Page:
Economist Milton Friedman co-authored one of the earliest papers on the folly of rent control, finding that it caused apartments to be so scarce in 1946 San Francisco that only the lucky or well-connected got one.

Friedman and co-author George Stigler had no doubt rent control regulations were the problem, although they couldn't compare the San Francisco rental market with tight limits on rental rates to San Francisco without them. How were they supposed to do that?

It took a while, but researchers have figured it out.

A few years ago economists also wrote about the San Francisco rental housing market, after a change in quirky city rules started treating similar units built before and after 1980 differently. They found far better data to underscore that Friedman and Stigler were right about rent control.

For this real-world approach to how real people are faring, we can thank the economists who mastered an approach called the natural experiment. Three of them just won this year's Nobel Prize, David Card of the University of California, Berkeley, Joshua Angrist of the Massachusetts Institute of Technology and Guido Imbens of Stanford University.

Had the rules permitted it, the prize could've been split with a fourth economist, the former chair of the White House Council of Economic Advisers, Alan Krueger, who died in 2019.

Their approach is called a natural experiment. As it sounds, you don't have to concoct anything in a lab. Just notice two groups of similar people treated differently and watch what happens to them.

Business people might wonder what the fuss is about, as they experiment like this all the time. Marketers routinely send one version of an email pitch or webpage to a group of potential customers and a different version to another group, then carefully track which worked better.

But economists don't have the same kind of latitude.

Imagine researchers who want to find out what happens to the number of jobs if minimum wage workers got a healthy bump in hourly pay. The economists can't arrange to get 100 workers in the neighborhood a raise while making sure workers in 100 other households don't get one.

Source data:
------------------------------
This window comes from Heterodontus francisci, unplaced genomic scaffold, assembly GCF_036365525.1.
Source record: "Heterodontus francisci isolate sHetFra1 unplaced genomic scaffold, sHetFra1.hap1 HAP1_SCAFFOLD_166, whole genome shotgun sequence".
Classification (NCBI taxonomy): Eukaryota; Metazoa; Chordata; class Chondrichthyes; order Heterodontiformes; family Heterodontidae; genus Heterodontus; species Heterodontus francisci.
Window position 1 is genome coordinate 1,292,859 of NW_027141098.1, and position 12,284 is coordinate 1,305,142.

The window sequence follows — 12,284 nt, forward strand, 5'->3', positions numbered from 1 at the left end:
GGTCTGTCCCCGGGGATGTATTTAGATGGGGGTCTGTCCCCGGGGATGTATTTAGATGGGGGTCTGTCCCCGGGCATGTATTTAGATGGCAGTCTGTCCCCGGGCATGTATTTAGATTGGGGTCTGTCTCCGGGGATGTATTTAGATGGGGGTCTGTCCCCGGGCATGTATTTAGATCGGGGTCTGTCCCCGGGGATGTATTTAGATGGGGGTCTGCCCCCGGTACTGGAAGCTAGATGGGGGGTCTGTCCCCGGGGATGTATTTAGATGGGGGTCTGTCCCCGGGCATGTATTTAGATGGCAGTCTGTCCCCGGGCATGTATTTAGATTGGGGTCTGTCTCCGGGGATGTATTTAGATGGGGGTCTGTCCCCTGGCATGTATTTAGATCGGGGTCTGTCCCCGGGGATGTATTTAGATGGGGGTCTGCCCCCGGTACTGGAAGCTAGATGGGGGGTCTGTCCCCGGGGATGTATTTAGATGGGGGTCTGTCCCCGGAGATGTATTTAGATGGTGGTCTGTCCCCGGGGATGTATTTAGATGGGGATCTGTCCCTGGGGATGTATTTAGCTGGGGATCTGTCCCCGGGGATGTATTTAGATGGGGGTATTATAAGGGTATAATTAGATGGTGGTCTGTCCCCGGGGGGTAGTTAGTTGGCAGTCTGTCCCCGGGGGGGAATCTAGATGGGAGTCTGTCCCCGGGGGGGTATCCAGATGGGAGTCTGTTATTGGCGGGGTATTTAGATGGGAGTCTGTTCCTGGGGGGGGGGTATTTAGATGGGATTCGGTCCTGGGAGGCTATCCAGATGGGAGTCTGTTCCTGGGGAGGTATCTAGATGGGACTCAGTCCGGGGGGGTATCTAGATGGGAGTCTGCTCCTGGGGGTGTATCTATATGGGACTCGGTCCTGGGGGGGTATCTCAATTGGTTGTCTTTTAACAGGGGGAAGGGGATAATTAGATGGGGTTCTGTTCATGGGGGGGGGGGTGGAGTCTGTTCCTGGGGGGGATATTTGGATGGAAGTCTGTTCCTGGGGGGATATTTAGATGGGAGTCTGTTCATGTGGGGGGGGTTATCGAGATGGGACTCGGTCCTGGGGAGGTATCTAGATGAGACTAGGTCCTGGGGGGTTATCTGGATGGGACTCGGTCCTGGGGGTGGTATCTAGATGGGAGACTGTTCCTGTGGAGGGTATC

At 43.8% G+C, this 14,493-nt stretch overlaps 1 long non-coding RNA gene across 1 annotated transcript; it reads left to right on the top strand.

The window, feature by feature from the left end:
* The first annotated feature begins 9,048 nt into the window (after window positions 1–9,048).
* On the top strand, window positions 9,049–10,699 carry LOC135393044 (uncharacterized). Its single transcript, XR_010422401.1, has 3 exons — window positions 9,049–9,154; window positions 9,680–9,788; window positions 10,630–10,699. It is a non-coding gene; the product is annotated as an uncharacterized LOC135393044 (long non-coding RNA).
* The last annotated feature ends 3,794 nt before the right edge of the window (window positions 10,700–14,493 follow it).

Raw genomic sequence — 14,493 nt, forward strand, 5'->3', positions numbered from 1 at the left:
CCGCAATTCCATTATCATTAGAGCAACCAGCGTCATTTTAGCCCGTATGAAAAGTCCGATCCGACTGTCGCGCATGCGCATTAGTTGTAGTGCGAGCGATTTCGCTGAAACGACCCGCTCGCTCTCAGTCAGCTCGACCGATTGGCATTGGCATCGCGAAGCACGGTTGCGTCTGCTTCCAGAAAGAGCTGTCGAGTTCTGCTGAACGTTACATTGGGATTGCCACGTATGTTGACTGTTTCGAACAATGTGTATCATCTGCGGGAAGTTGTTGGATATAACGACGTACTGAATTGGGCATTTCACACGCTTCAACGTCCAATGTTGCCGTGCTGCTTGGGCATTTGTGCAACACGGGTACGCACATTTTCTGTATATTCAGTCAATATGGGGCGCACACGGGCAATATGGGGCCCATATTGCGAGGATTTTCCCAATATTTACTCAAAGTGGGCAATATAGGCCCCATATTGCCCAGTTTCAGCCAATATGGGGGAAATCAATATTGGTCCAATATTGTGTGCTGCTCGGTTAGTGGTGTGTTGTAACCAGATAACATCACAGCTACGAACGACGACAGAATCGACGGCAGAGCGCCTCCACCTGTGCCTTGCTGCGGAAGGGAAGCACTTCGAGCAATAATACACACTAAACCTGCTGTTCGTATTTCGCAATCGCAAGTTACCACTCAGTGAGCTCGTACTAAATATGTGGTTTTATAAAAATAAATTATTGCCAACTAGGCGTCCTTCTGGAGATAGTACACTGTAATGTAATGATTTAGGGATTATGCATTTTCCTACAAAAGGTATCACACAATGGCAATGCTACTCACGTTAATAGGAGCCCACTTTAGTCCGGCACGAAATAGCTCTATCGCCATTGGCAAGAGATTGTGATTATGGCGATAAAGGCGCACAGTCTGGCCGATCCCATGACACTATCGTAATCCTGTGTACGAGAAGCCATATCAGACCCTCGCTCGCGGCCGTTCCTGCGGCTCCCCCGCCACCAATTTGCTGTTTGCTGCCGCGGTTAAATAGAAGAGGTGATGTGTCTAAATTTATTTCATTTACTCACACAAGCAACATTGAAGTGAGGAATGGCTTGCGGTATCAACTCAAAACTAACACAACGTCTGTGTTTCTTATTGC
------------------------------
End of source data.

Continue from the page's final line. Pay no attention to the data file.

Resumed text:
It's not just a mean thing to do to those who don't get a raise, there's just no practical way to do it.

But what if a state government decided some workers doing the same job in one labor market got a raise?

In a now famous study that Nobel laureate Card co-authored, he and Krueger looked at fast-food workers after New Jersey boosted the minimum wage to $5.05 per hour. Across the Delaware River in Pennsylvania, the minimum wage remained $4.25 per hour. Those hourly wages seem low because this all took place in 1992.

The greater Philadelphia metro has a bunch of fast-food restaurants and there's no real difference between working at a Burger King or Wendy's on the Pennsylvania side or working on the New Jersey side.

After surveying 410 restaurants, they concluded that there was no evidence that the higher minimum wage on the New Jersey side of town had reduced employment.

This was the economics equivalent of a man-bites-dog story, and it got a lot of attention. Things aren't supposed to work that way. Higher prices, in this case for an hour of labor, should lead to fewer units getting bought.

Why it happened wasn't easy to know. It could have been a case of a monopsony, a term that basically means a monopoly but in reverse, with a concentrated group of minimum-wage employers in greater Philadelphia effectively setting the price of labor.

No one research study seems to ever clear the field of competing ideas, and years later people still argue about what this minimum-wage study really meant. The thing to take away from it, though, is how cleverly they tried to answer the question of what really happened to real people.

Just a few years earlier, the economist Angrist used a similar approach to see if Vietnam War veterans had about the same mid-career earnings as those who hadn't served. Angrist, a former Israel Defense Forces paratrooper, wanted to inform the debate about paying military veterans enough.

He wasn't going to get a good understanding unless he identified like people treated differently. He landed on using that era's military draft system, a lottery based on birthdays, to sort them. He ignored others, like those who had enlisted on their own.

Many years after mustering out, he found, white Vietnam-era veterans were earning about 15% less in a year than similar people who hadn't served.

Back then this kind of thinking was innovative, but now when researchers see a natural experiment unfolding, they jump on it. And a big one just happened in the labor market.

In the pandemic's recession, unemployment benefits got increased and extended, and, for the first time were paid to gig workers and others not usually covered. But these benefits didn't end the same way in all the states.

Earlier this year, lots of states decided that the worker shortage that employers were complaining about resulted from workers getting paid too well not to work. They cut off the $300 per week supplemental unemployment benefits early.

That meant these states shifted the incentives for workers by a lot, making even low-paid jobs start to look good. Employment should have risen smartly.

So far, it has not.

One early look, by a team of economists, found that for every eight workers who lost their supplemental unemployment benefits in June, just one person had taken a job as of early August.

Workers in this group cut their spending by an average of $145 per week.

Economists will probably be arguing about this period years from now, and there might be more than one good explanation for what they saw.

It may just be that many Americans have decided there are worse things than not having a job.